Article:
I was recently asked about personnel movements in the shimpan department, and to my dismay I realized that I had completely lost track of changes that happened as little as a year ago. And researching that stuff on the forum turned out to be quite arduous, because so far shimpan updates have been posted in all manner of places (the kabu thread, rikishi status, basho talk, completely separate threads...), which makes them rather hard to find later if you don't already know what you're looking for. So, I'm hoping that this thread may become the future one-stop place for shimpan news. In addition, there will be each basho's shimpan shift lineups, so if you're ever watching a live broadcast and wondering who's sitting around the dohyo at that moment, this thread will hopefully allow you to find the answer. All data is sourced from the official torikumi sheets, such as this one from Nagoya 2017 Day 1.
  10. Asashosakari

    Trivia bits

    And the follow-up query to that would be this.
  11. Asashosakari

    Trivia bits

    Isn't it 13 for 1975.07? I suspect your query included the 6-2 and 5-3 juryo guys who fought in makuuchi on Day 8.
  12. Asashosakari

    Trivia bits

    Hmm, something like this?
  13. Asashosakari

    Nagoya 2022

    Athletes are still getting taken out of competitions due to Covid everywhere in the world, it's not like the Kyokai is doing anything special here. Bold prediction: Nobody's going to have to think about it, because the Kyokai will be telling us by one hour after the banzuke-making session at the latest.
  14. Asashosakari

    Trivia bits

    Yep! No other makuuchi playoff has ever featured a match between two rikishi who also met on Day 1. It's been rather more common in juryo - which was my actual starting point for checking it, because it occurred there again just recently. 5 cases of direct head-to-head playoffs, along with another 5 (somewhat less interesting) cases involving 3+ rikishi playoffs where the pairing repeated from Day 1 was just one of several playoff bouts. The "proper" cases: 1986.01, 2003.01, 2011.01, 2018.07, and 2022.05. The ones in extended playoffs: 1963.03 (3-way), 1972.09 (6-way), 1979.09 (4-way), 1989.05 (5-way), and 1989.09 (3-way).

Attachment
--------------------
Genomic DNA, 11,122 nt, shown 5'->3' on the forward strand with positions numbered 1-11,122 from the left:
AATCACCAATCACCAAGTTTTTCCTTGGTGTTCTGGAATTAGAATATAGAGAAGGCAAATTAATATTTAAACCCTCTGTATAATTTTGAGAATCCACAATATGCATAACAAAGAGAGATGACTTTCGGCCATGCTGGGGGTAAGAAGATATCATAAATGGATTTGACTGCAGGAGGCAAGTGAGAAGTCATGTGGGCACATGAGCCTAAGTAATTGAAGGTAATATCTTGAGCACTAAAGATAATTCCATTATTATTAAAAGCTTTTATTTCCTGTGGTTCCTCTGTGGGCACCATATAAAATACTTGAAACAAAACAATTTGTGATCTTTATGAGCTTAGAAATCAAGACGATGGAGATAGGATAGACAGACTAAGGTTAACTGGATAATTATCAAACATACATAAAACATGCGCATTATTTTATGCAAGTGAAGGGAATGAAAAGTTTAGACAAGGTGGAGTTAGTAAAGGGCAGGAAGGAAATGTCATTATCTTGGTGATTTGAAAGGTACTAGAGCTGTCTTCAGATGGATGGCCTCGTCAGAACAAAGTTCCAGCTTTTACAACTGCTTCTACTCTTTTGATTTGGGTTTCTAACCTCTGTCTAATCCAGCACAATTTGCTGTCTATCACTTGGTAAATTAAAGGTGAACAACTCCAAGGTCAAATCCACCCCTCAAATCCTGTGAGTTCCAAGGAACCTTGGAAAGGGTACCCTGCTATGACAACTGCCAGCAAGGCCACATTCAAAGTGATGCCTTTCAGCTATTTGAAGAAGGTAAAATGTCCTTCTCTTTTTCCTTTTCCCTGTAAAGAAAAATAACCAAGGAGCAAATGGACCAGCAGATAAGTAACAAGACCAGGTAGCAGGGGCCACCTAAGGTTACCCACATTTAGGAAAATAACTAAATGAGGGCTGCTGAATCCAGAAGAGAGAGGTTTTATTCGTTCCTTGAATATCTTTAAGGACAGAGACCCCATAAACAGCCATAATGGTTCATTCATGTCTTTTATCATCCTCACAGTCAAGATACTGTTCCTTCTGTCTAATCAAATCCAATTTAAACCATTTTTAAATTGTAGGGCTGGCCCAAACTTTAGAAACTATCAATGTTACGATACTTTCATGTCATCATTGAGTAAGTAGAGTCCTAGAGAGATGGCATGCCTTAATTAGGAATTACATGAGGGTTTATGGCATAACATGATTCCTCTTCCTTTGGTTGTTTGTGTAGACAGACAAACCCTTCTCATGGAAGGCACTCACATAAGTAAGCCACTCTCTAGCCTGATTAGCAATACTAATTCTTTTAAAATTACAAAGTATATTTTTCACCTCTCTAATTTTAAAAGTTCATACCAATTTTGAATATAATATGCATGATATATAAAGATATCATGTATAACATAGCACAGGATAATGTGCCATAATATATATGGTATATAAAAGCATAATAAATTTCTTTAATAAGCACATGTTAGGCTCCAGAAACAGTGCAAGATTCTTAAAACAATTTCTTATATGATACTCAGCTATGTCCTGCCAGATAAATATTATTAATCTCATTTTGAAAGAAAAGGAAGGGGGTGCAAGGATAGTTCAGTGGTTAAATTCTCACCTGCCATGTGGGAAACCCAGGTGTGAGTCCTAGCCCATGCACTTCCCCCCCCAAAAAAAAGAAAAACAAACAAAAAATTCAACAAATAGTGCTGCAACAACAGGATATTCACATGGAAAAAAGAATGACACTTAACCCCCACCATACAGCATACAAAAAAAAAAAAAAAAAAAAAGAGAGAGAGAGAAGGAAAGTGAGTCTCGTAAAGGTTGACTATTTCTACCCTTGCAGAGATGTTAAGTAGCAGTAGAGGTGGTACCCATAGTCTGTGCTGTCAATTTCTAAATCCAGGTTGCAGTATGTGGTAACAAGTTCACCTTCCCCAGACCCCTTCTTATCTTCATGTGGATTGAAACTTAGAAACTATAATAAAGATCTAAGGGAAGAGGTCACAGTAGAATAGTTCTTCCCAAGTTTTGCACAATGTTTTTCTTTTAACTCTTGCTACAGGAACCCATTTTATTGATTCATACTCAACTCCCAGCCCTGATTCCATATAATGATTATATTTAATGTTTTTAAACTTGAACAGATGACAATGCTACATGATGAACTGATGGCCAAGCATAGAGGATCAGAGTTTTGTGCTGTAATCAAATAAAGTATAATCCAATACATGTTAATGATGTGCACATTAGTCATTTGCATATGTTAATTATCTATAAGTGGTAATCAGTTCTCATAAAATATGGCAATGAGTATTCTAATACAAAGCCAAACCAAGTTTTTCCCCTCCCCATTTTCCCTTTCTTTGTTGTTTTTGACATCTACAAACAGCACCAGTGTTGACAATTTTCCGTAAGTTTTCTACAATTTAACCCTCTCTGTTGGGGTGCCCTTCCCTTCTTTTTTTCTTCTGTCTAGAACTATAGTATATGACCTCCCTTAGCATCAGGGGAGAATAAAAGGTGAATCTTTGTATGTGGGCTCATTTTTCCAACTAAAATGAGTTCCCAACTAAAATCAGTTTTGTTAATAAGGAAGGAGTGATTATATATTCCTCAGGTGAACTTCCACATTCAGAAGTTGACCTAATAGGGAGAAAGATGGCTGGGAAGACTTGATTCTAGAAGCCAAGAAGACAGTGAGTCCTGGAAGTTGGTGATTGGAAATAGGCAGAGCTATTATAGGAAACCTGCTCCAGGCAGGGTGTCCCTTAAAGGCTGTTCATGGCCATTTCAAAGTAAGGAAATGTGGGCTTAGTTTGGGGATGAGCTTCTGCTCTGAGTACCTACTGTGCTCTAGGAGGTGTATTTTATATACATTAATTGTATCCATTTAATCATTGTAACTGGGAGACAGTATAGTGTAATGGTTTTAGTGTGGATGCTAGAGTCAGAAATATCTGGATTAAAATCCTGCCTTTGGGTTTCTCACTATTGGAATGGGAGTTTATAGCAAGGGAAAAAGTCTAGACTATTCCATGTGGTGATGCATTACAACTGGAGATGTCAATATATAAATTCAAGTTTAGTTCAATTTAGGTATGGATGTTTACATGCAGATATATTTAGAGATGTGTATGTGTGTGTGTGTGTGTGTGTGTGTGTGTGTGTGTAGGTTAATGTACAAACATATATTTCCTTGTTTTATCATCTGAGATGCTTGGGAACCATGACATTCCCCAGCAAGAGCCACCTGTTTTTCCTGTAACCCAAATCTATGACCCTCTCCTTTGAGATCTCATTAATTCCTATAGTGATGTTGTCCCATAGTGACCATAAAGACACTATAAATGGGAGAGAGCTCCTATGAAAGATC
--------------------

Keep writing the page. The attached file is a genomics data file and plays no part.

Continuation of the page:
15. Asashosakari

    Sumo Reference Updates

    It's indeed not a bug or mistake, it's simply the DB/Doitsuyama choosing to remain consistent with its romanization in the face of Kyokai inconsistency. Futagoyama didn't add anything, it's the Kyokai website staff disambiguating shikona on the site that way whenever a long-vowel shikona is joined by (or joining) the corresponding short-vowel version on another rikishi, contrary to their normal romanization practices. There are plenty of other cases beyond Soga/Sōga in the DB, for instance Hokutoryū/Hokutōryū, Tokiryū/Tōkiryū (twice!), Toki/Tōki, or Ono/Ōno (many times). In the case of the recent Tokiryus, the short-vowel rikishi was the earlier one, so Tōkiryū was immediately added as Toukiryu. (Note that the Kyokai also didn't bother to change it to the normal spelling after the short-vowel Tokiryū retired.) It was the other way around for the two Hokutoryus, so the long-vowel one was originally just Hokutoryu for a couple of years, before it was changed with the appearance of the short-vowel one. Note that they didn't do it for the makuuchi regular long-vowel Tōki back in the day, but that was at a time when the website didn't even officially support romanized shikona (or any coverage really) below juryo, so the brief appearance of the short-vowel Toki in the lower divisions was probably not relevant enough to mess with the established name. Hokutōryū and Tōkiryū are also clear evidence that it's merely a matter of convenience (or maybe necessity) for the Kyokai website, because a properly changed romanization of their names would require the -ryuu as well, not just -tou-.